Would any other ‘party’ leader have survived the debacle of yesterday’s manifesto launch, never mind the humiliation of trailing the toxic Tories in the polls? The fact that Dugdale is, not only still in the job, but being lauded as a great leader, is yet another symptom of the catastrophic disorder that has afflicted British Labour in Scotland BLiS) for what seems like decades. They are getting it wrong in ways so numerous and so appalling that it is increasingly difficult to put the pretendy wee party’s decline down to mere ineptitude. Things could hardly be worse if there were a cabal of saboteurs infiltrated into key positions and working to bring down the entire edifice.
And they don’t appear to be aware. They genuinely don’t seem to realise how they are perceived by the world outside the bubble of party loyalists and media sycophants which surround the assorted cliques within the organisation. Pandered to by the state broadcaster and the corporate press, it is easy for Dugdale and her ‘team’ to get carried away with a false sense of significance.
Even as it disintegrates under the weight of a catalogue of flaws and failings, BLiS is treated as if it was the very beating heart of Scotland’s politics, only momentarily fallen from its rightful place in the affections of the electorate. It’s current parlous state is regarded as a blip. A decade-long blip that shows not the slightest indication of turning around.
And where the terminal decline of BLiS is recognised at all, we are expected to grieve. We are supposed to see it as a tragedy. It’s as if a Scottish politics without BLiS is so unthinkable its corrupt corpse must be kept in the room, propped up in a chair, so as to make us complete. It’s as if the demise of BLiS would be the end, as no ‘proper’ politics could proceed without them.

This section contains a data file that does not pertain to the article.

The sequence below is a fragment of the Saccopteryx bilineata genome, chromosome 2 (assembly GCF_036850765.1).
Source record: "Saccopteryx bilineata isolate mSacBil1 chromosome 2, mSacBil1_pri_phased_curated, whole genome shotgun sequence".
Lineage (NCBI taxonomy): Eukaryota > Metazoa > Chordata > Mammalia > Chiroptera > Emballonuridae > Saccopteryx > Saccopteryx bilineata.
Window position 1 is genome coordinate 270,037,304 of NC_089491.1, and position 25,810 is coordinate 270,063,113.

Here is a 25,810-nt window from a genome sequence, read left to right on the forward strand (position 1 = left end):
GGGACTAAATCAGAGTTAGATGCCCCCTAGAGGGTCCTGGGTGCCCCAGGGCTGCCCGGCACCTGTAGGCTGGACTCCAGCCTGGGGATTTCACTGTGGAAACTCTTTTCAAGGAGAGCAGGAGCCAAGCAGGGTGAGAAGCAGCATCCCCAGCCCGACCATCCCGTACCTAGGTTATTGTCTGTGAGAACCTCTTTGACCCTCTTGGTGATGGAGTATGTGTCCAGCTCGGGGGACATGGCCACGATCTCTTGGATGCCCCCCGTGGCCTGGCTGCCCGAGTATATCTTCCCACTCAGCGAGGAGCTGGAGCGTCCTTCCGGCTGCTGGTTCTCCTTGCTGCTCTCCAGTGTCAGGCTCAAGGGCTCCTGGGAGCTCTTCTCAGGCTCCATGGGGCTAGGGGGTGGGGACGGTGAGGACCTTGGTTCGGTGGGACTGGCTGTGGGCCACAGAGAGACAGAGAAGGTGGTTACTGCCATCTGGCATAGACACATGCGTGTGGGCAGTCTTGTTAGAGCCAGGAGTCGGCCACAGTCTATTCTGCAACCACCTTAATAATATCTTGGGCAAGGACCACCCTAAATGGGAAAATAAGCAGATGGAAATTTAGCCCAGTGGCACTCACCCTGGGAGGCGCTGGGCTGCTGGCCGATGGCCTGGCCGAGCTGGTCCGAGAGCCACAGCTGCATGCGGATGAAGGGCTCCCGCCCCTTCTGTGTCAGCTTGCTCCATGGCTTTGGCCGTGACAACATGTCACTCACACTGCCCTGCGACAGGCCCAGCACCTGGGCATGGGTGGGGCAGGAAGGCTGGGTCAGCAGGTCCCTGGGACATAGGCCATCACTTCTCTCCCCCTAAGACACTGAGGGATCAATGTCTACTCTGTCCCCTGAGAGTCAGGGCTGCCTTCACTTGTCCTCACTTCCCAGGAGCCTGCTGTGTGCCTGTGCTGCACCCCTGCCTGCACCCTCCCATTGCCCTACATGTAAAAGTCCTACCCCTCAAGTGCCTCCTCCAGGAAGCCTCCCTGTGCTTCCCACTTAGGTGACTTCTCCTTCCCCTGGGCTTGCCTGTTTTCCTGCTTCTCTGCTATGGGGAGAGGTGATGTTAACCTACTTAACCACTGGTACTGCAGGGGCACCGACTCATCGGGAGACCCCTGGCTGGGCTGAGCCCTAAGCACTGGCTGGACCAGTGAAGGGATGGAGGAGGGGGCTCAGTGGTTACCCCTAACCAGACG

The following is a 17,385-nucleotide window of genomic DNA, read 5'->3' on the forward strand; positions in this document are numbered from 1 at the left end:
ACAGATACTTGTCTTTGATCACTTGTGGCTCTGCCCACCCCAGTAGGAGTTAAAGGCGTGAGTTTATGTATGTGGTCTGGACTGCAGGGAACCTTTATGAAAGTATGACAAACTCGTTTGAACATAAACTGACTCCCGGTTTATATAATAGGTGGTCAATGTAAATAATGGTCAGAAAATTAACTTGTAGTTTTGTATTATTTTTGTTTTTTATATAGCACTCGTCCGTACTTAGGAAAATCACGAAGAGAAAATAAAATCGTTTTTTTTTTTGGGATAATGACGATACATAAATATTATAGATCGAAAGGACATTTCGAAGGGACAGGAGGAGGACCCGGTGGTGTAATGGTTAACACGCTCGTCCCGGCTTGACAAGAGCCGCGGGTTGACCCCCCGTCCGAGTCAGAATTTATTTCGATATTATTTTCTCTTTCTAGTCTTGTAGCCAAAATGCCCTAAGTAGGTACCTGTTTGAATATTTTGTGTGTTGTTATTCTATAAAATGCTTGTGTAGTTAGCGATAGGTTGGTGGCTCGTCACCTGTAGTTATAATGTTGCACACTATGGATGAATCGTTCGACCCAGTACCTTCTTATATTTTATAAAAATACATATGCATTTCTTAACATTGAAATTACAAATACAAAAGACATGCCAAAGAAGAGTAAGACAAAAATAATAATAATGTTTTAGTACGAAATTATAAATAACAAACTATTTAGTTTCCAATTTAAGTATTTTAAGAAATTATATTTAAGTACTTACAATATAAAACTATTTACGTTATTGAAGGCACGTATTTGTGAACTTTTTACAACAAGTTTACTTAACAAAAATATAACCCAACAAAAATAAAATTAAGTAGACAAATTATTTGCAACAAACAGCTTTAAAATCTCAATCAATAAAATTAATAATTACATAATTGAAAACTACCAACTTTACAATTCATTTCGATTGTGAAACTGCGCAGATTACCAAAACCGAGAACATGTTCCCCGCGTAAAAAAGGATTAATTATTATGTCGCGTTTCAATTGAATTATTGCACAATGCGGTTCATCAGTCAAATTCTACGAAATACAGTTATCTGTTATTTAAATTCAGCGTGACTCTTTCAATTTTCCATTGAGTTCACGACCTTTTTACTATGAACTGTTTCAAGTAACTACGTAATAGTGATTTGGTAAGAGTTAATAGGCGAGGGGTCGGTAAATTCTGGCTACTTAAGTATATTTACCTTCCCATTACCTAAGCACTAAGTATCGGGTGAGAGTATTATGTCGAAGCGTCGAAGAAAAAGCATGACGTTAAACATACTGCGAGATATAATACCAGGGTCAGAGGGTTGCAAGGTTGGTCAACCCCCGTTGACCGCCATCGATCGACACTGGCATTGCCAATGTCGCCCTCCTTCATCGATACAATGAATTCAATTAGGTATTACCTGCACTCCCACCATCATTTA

Why should we mourn what surely is the passing of a political force which so evidently no longer has any relevance to a Scottish politics transformed by the experience of having a real government and by the realisation of the power of popular sovereignty as exercised in the first independence referendum?
Why should we be at all saddened by the demise of a ‘party’ that exemplifies a politics which belongs to a different time? A time of deference to the ruling elites of the British state. A time before the people found a voice with which to challenge the stultifying conformity of British politics. A time, not necessarily before Scotland’s politics was different, but before we found the confidence to declare that difference.
Why should we succumb to sentimentality and nostalgia? What debt do we owe this lot? What is their entitlement? From what does it derive? Even if we allow that BLiS may have done some good in the past, what have they done for us lately? What might they ever do for us?
Why should there be a place reserved at the top table for this withered appendage of a party of the British establishment? Is it not right that this place should be earned, and not awarded by some pretentious elite? Can BLiS be said to be earning that place?
If BLiS dies, will it really matter? When BLiS dies, will Scotland be any the poorer for it?
There is much talk now of renewal and revival in Scottish politics. If the death of British Labour in Scotland is part of that process, should we not embrace it?Views: 2013
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